Just as with every other state in the United States of America, the Commonwealth of Pennsylvania provides for a system of publicly recording notices for claims in real property.
Typically, when one party transfers, or conveys, his or her interest in a parcel of real estate to another party, that interest very often is in the form of a deed. In Pennsylvania, that deed is then recorded in the office of the Recorder of Deeds for the County in which the real estate is located.
Our present system for affording people the ability to put others on notice of their real estate interests owes to the system used by William Penn, the founder of Pennsylvania. At one time, all the land comprising the colony of Pennsylvania was owned by William Penn.
A relatively recent case from the Pennsylvania Commonwealth Court, Dutch Corner Historical Society v. Stahl, 78 A.3d 1201 (Pa. Cmwlth. 2013), sets out a succinct history of William Penn’s land recording system and how the Commonwealth of Pennsylvania tracked real estate conveyed from the Commonwealth of Pennsylvania
“By the Royal Charter of March 4, 1681, King Charles II of England granted ‘William Penn, his heirs and assigns … make, create and constitute the true and absolute proprietaries of the Contrey [Pennsylvania]” conveying to him “an immediate and absolute estate in fee to the province of Pennsylvania.” Thompson v. Johnston, 6 Binn. 68, 70 (Pa.1813) Throughout the proprietorship, lands were conveyed by warrant and patent by the Land Office which has operated continuously since William Penn arrived in Pennsylvania in 1682 and began to administer and sell land.”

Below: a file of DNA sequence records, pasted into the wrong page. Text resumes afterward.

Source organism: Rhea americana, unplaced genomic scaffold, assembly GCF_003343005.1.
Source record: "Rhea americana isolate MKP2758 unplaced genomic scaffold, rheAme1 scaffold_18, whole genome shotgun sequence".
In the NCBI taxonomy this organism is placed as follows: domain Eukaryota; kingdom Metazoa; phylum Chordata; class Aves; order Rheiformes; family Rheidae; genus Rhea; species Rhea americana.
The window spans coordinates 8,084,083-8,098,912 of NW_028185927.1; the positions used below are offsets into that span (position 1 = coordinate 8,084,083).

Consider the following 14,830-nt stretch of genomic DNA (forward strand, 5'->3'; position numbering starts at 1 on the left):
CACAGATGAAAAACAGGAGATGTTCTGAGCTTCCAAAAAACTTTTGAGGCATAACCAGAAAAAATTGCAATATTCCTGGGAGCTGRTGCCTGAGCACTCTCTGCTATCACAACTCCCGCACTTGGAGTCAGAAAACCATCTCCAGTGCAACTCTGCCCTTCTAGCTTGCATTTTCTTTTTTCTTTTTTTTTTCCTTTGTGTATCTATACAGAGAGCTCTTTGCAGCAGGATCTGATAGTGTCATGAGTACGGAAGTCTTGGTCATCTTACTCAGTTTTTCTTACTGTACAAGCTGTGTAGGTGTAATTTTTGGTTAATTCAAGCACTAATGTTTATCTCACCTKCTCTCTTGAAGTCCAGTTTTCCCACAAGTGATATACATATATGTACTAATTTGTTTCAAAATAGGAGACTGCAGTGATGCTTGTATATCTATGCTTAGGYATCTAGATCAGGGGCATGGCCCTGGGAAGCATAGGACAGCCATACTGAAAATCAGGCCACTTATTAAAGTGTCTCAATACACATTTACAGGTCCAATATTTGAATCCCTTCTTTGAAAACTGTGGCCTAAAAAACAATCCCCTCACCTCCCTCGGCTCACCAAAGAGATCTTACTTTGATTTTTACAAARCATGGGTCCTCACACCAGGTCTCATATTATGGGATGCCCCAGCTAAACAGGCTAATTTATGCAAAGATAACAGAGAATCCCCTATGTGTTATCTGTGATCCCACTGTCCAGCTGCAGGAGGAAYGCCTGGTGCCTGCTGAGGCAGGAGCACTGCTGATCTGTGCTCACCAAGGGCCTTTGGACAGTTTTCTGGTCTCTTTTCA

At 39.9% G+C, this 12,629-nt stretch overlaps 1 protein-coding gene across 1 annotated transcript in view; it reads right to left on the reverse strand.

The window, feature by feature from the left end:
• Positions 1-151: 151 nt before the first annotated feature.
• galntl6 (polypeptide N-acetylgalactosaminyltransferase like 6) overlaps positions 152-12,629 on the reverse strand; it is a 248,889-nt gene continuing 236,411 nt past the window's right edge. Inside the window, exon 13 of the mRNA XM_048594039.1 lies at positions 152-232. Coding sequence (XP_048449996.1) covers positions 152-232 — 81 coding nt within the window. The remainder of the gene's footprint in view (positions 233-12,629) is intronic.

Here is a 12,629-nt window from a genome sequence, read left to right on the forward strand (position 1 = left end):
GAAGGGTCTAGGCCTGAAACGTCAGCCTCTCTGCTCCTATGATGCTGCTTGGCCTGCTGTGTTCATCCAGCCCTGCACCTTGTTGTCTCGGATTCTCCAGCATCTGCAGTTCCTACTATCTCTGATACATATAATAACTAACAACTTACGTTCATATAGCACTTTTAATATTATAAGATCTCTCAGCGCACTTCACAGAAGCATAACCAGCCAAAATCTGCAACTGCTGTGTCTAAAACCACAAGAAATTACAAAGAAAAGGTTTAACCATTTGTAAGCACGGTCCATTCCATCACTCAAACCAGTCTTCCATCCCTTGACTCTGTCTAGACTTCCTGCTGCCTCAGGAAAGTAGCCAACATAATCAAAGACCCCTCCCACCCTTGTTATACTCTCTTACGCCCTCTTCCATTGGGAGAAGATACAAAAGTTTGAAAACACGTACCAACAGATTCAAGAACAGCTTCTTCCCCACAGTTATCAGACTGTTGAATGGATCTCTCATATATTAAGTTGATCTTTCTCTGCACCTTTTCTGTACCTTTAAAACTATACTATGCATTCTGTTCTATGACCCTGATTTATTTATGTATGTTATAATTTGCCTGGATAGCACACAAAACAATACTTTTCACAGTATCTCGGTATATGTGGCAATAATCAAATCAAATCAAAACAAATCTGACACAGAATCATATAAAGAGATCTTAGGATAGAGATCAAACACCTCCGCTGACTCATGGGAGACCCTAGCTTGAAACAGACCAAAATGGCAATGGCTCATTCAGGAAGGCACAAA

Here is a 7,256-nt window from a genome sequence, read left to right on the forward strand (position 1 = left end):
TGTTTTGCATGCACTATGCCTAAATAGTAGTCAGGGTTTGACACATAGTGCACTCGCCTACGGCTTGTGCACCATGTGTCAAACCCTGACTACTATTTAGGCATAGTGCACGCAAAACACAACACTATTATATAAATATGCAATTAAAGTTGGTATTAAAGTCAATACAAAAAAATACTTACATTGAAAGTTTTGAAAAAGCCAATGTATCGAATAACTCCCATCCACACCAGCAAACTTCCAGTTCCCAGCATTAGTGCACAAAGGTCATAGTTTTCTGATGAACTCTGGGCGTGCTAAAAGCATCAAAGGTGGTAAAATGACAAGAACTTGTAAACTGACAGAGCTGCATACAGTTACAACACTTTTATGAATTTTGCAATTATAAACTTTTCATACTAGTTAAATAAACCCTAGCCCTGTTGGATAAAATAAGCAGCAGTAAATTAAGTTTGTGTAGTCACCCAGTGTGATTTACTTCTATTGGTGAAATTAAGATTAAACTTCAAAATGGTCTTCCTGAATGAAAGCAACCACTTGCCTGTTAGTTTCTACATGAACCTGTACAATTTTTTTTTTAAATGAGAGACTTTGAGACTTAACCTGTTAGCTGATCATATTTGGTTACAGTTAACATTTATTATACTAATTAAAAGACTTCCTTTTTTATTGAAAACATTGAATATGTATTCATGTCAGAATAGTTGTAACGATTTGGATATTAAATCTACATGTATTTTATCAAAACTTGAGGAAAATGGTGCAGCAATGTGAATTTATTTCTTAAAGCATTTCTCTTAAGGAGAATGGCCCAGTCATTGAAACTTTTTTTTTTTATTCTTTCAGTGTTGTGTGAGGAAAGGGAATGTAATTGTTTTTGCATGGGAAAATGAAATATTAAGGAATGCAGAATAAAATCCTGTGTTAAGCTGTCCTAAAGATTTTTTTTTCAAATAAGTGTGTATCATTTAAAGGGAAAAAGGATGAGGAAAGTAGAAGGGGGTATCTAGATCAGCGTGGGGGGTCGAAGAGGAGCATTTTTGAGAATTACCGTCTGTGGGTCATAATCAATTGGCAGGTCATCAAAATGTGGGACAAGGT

Dutch Corner, 78 A.3d, at 1202.
Following the grant from King Charles II, William Penn began to sell the land to settlers and in order to do so, Penn established the Land Office. Plum Hollow Hunting Club, Inc. v. Fraker, 1210 MDA 2015, 2016 WL 5684045, at *21 (Pa. Super. Ct. Aug. 10, 2016), citing, Hermansen, Knud Everett, Boundary Retracement Principles and Procedures for Pennsylvania, (1986).
The Land Office has been housed in various departments of the Commonwealth over its history. Dutch Corner, 78 A.3d, at 1202. In 1981, the land records and the functions of the Land Office, which had been in the Department of Community Affairs, were transferred to the Pennsylvania Historical and Museum Commission. Id. Among other duties, this Commission has the duty to maintain and preserve papers relating to the surveys of this Commonwealth, reports of commissioners relating to the boundary lines of this Commonwealth, and maps and other papers lodged with the Land Office. Id., at 1203, citing, 68 Pa.C.S.A. § 6102. Commonwealth land records only document transactions between the Penns or the post-revolutionary Commonwealth and the first purchaser(s) of each tract of land. Dutch Corner, 78 A.3d, at 1203.
Because of William Penn’s foresight to establish the Land Office, we are able to definitively trace back the ownership interests of all land within the boundaries of Pennsylvania back to William Penn in an organized manner.